May you rest in peace, in the comfort of Heaven Aunti Di and until we meet again some day. We will always love and remember you. 



As a family, we want to make sure that our voice is heard and our dear Diana'a story is shared. As husband Doug Langford expressed, "maybe we can keep a family or loved one from ever allowing these insidious and evil diseases from convincing a person we love and cherish that life just isn't good enough anymore." 

It starts with Educating


Although Depression is only one of many mental illnesses, the severity of this illness can be incapacitating and sometimes life-threatening. Depression is much more than only feeling sad or down, it is an often life-long "serious medical illness that affects one’s thoughts, feelings, behavior, mood and physical health." 

Depression is a serious problem in mental health today, affecting roughly 25 million Americans in one year alone. Sadly, only half of those individuals receive treatment for the illness. 

The National Alliance on Mental Illness describes depression:

"Left untreated, depression can lead to serious impairment in daily functioning and even suicide, which is the 10th leading cause of death in the U.S. Researchers believe that more than one-half of people who die by suicide are experiencing depression. Depression is a leading cause of disability worldwide and represents a global public health challenge."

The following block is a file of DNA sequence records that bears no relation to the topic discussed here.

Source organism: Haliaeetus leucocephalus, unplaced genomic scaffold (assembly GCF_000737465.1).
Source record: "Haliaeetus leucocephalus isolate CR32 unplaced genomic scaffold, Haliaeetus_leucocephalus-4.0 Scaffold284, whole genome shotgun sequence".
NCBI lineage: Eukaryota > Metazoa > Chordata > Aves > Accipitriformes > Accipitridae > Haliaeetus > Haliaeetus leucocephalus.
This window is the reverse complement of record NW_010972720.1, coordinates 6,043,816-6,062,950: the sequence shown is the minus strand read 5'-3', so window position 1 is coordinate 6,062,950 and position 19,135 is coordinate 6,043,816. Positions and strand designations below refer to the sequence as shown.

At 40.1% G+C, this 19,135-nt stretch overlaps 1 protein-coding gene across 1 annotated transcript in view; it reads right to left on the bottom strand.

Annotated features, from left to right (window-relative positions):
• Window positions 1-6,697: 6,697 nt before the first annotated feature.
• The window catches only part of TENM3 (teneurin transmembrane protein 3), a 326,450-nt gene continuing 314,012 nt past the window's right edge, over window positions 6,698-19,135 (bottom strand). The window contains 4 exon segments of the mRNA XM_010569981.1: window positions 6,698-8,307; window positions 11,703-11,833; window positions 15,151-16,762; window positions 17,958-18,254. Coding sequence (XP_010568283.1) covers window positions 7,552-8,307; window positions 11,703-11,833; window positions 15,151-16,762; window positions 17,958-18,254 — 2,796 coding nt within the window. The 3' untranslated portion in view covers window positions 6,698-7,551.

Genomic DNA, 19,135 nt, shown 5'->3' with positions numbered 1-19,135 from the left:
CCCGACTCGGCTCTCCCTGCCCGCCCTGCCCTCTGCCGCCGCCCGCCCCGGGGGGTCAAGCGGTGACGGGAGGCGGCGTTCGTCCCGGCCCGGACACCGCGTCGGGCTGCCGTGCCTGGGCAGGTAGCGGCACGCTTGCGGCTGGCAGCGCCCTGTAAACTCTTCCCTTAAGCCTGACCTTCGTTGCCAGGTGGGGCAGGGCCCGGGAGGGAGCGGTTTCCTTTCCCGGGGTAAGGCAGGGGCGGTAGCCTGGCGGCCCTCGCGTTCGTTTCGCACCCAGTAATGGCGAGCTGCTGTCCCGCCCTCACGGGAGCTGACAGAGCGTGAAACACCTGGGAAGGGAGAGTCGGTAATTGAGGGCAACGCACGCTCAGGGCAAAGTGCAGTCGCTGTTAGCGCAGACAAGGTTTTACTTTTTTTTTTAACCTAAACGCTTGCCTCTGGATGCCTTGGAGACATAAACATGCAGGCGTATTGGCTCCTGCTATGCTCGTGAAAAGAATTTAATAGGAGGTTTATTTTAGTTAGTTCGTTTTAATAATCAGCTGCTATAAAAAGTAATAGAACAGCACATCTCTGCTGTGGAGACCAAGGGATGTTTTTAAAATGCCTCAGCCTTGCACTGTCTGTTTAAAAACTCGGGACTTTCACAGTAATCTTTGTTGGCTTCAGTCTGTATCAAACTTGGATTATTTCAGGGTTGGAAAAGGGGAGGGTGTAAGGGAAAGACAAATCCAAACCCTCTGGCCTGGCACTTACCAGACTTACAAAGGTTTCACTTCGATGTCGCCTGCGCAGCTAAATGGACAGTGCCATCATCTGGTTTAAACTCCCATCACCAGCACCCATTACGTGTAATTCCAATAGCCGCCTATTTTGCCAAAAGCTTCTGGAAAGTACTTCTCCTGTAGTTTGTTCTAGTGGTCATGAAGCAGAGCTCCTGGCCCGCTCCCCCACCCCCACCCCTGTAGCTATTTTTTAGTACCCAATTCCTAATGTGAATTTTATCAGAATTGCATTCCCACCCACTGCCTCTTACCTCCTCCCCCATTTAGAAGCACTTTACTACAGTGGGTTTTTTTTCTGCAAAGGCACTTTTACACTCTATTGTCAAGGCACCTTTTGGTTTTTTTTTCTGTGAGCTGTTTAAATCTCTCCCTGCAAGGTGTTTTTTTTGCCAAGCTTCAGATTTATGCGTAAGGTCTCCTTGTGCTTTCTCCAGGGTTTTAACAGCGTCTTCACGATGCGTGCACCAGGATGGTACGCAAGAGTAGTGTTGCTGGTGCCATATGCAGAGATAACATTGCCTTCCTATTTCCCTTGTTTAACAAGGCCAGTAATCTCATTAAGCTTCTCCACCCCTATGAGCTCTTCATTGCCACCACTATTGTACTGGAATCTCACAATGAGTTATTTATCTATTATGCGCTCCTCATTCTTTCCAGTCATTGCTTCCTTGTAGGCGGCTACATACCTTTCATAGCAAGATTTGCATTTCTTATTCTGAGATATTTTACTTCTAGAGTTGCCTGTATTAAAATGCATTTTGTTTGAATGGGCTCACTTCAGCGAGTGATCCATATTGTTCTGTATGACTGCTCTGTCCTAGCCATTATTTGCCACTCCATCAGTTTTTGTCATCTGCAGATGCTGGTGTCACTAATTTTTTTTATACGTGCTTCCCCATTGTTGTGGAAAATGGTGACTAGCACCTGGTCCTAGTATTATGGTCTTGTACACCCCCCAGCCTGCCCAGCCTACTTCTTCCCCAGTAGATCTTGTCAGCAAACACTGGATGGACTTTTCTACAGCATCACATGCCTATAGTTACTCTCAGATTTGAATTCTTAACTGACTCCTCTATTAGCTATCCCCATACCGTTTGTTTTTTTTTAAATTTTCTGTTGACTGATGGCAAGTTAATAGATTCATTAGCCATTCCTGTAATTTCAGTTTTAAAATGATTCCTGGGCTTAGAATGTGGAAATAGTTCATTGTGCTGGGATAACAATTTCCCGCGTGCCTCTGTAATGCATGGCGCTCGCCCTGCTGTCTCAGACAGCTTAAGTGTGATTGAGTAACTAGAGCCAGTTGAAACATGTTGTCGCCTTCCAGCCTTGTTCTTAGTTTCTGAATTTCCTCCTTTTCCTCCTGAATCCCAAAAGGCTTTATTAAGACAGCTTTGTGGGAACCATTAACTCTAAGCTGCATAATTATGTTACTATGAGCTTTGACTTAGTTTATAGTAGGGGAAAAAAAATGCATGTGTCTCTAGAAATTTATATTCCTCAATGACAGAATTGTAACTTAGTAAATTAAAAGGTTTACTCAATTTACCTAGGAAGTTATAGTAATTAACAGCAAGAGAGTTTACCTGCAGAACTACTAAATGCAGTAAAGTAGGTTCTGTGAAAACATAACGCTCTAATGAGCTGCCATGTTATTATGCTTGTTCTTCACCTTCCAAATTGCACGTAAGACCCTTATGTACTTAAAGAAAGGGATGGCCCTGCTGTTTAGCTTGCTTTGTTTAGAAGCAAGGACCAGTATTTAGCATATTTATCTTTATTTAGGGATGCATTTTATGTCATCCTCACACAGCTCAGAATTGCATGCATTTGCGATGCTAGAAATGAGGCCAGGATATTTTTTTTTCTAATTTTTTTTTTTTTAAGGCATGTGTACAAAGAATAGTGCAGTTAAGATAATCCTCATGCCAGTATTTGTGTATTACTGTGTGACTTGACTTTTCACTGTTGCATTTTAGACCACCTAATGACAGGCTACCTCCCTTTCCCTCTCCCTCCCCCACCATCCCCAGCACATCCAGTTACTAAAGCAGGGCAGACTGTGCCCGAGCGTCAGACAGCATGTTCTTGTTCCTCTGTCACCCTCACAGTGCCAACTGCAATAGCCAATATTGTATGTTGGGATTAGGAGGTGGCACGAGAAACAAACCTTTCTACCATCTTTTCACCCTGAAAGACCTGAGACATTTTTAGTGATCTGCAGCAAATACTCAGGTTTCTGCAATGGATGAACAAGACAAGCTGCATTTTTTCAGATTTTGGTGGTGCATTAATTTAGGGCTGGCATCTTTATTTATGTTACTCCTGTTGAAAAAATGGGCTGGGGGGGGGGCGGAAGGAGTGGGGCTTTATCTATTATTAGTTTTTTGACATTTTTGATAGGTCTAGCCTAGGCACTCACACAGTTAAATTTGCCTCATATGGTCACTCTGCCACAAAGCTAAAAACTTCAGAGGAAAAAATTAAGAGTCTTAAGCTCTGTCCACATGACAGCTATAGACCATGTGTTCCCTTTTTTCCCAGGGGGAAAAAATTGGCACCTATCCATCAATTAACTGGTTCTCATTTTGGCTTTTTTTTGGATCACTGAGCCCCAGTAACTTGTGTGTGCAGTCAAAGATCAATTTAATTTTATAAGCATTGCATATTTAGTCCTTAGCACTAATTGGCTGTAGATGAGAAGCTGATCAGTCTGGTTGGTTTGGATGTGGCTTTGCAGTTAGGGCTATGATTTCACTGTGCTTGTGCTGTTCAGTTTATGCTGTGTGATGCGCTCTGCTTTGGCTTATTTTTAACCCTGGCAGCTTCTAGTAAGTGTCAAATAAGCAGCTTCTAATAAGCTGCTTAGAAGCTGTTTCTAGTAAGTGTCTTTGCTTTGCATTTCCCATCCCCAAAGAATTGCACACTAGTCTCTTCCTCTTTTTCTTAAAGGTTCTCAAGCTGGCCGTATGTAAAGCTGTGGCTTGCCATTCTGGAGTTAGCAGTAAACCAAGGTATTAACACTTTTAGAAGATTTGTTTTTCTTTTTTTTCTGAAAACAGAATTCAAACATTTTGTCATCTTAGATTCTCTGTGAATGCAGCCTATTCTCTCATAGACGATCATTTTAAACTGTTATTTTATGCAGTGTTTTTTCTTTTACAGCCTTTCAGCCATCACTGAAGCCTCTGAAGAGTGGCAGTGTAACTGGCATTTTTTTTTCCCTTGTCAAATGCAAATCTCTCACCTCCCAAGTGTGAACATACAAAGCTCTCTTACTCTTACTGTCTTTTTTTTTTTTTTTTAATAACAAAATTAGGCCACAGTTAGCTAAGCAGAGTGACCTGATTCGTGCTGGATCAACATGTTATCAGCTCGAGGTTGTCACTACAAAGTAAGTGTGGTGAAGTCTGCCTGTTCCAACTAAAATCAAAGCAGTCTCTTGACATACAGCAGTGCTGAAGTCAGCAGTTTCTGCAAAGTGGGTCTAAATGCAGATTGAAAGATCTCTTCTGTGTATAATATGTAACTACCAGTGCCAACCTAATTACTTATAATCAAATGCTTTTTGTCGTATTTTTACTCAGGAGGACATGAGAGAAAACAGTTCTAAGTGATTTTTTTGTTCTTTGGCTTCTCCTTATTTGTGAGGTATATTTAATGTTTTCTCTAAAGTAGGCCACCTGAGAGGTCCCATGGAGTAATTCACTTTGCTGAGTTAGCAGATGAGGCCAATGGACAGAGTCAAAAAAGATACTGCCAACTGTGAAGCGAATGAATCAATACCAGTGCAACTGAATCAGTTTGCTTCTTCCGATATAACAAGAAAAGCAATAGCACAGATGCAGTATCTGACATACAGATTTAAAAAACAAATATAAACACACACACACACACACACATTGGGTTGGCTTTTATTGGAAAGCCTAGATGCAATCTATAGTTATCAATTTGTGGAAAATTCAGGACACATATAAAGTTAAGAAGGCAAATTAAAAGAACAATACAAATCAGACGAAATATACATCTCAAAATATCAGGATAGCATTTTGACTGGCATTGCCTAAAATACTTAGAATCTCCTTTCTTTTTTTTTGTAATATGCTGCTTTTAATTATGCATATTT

Here is the source for more information.

With more and available treatment options and a better understanding to aid in early detection of this illness, we can continue to help those suffering. It all begins with education regarding mental illnesses such as depression, and can reach further as we continue to spread awareness.

Increasing Awareness


Mental illnesses are becoming more and more common throughout society today, and have been for years. Not many are able to fully understand and grasp the severity of these illnesses, let alone the experience of someone close to them suffering from a mental illness. These illnesses can become very complex and even more so to treat and manage long term. Medication alone, or therapy, or even a combination of both are not enough to treat these illnesses. It is my personal belief that psychiatry is not enough to treat the illnesses, as medication alone cannot simply 'fix' the problem; there is no amount of medication can match that of years of experience, research, education, and knowledge (among other things) required to even begin to understand these complex psychological disorders.